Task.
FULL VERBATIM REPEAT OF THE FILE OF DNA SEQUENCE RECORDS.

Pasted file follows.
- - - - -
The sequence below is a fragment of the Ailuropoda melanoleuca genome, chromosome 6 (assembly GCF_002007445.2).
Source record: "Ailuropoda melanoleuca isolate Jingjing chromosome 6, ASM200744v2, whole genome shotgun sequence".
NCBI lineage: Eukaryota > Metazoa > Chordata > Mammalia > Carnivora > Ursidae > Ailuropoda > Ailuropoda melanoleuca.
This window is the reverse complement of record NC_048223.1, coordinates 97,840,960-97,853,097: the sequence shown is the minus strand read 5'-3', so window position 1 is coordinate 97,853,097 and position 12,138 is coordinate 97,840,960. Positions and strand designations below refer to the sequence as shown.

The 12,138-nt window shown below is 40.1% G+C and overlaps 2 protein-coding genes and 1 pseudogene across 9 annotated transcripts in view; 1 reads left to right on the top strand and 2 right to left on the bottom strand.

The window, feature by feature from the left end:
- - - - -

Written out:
The sequence below is a fragment of the Ailuropoda melanoleuca genome, chromosome 6 (assembly GCF_002007445.2).
Source record: "Ailuropoda melanoleuca isolate Jingjing chromosome 6, ASM200744v2, whole genome shotgun sequence".
NCBI lineage: Eukaryota > Metazoa > Chordata > Mammalia > Carnivora > Ursidae > Ailuropoda > Ailuropoda melanoleuca.
This window is the reverse complement of record NC_048223.1, coordinates 97,840,960-97,853,097: the sequence shown is the minus strand read 5'-3', so window position 1 is coordinate 97,853,097 and position 12,138 is coordinate 97,840,960. Positions and strand designations below refer to the sequence as shown.

The 12,138-nt window shown below is 40.1% G+C and overlaps 2 protein-coding genes and 1 pseudogene across 9 annotated transcripts in view; 1 reads left to right on the top strand and 2 right to left on the bottom strand.

The window, feature by feature from the left end: